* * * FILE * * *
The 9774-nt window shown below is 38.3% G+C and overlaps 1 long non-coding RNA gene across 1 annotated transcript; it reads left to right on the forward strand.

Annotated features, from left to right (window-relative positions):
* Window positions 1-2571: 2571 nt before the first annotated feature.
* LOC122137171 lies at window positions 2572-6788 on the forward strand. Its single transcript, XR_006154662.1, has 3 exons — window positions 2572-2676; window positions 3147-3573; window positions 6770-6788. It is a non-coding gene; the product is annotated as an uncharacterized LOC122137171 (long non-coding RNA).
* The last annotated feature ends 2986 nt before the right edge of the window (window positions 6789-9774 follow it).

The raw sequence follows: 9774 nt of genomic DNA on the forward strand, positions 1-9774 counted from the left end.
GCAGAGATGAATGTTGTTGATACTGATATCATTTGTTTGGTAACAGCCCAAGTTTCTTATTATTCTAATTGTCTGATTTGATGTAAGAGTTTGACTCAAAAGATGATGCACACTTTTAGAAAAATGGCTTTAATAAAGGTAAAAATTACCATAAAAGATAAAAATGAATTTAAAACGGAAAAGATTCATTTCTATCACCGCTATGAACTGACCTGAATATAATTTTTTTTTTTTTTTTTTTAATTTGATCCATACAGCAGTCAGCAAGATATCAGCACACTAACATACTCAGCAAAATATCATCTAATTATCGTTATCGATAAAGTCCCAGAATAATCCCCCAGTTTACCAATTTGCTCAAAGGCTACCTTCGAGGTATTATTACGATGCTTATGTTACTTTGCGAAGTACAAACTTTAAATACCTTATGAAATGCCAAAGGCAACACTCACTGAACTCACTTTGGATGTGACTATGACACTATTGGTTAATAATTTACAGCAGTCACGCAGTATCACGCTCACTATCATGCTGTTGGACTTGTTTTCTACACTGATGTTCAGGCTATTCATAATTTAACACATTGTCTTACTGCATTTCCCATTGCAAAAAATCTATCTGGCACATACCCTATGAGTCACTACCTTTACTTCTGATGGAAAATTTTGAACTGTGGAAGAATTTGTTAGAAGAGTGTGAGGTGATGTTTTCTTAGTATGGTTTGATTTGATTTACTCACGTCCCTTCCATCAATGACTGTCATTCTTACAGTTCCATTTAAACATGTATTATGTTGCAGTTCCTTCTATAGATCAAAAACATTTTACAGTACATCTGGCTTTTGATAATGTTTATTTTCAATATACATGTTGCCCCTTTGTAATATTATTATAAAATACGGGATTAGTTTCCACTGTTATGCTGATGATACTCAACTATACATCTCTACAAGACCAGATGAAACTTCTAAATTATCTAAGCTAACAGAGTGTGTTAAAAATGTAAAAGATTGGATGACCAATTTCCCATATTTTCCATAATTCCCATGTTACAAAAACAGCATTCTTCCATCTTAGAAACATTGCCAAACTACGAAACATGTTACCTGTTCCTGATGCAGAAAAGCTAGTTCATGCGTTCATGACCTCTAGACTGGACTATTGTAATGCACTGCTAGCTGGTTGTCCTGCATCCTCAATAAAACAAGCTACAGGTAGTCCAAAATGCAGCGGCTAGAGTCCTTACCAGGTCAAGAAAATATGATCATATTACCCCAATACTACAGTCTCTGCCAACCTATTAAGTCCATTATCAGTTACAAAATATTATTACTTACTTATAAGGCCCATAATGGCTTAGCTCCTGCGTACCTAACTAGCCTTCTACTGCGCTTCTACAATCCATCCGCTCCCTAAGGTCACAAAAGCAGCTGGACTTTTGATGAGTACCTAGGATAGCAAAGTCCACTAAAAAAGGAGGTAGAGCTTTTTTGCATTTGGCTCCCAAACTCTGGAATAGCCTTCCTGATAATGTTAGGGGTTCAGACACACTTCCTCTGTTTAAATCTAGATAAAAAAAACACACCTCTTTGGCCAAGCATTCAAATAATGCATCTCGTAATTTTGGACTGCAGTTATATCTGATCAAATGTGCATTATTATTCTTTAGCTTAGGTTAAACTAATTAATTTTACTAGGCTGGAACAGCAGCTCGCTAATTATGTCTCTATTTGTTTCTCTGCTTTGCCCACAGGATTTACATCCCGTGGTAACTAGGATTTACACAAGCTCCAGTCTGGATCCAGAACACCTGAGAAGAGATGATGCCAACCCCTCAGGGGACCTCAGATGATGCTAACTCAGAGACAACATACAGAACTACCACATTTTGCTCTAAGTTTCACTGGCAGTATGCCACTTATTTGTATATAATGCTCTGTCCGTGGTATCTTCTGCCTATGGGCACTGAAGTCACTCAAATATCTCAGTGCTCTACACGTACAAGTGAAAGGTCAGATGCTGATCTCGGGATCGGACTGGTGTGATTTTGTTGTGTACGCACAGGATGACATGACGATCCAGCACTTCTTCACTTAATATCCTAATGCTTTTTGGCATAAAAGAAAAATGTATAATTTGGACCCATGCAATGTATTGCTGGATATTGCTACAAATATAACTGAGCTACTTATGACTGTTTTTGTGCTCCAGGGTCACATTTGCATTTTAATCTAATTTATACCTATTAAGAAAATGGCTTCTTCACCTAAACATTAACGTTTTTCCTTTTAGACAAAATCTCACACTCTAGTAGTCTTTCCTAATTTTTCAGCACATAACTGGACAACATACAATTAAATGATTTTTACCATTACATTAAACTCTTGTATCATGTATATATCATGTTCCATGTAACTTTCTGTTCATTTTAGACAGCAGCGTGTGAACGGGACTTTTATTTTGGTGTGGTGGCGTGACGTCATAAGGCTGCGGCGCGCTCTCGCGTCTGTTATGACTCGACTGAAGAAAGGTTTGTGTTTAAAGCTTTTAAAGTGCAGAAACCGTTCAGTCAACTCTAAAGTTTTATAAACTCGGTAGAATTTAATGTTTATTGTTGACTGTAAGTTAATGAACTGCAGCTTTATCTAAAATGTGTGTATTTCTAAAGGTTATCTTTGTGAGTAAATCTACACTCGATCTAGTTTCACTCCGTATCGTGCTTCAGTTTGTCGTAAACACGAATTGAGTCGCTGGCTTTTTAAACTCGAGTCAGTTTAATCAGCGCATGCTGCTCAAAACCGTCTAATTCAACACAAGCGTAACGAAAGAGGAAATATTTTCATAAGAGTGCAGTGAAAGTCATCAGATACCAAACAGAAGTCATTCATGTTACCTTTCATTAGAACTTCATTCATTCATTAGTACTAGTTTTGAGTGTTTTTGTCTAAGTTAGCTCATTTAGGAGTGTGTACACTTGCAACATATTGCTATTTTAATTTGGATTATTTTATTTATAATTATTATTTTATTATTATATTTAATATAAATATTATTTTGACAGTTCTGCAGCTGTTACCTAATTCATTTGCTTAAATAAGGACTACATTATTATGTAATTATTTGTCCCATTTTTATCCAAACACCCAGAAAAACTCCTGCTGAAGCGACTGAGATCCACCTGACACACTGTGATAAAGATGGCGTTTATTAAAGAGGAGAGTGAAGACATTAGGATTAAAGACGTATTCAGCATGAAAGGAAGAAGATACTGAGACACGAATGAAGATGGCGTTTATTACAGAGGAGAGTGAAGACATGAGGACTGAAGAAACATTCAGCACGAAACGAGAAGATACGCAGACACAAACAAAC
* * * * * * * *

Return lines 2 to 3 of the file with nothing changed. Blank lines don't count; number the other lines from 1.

Annotated features, from left to right (window-relative positions):
* Window positions 1-2571: 2571 nt before the first annotated feature.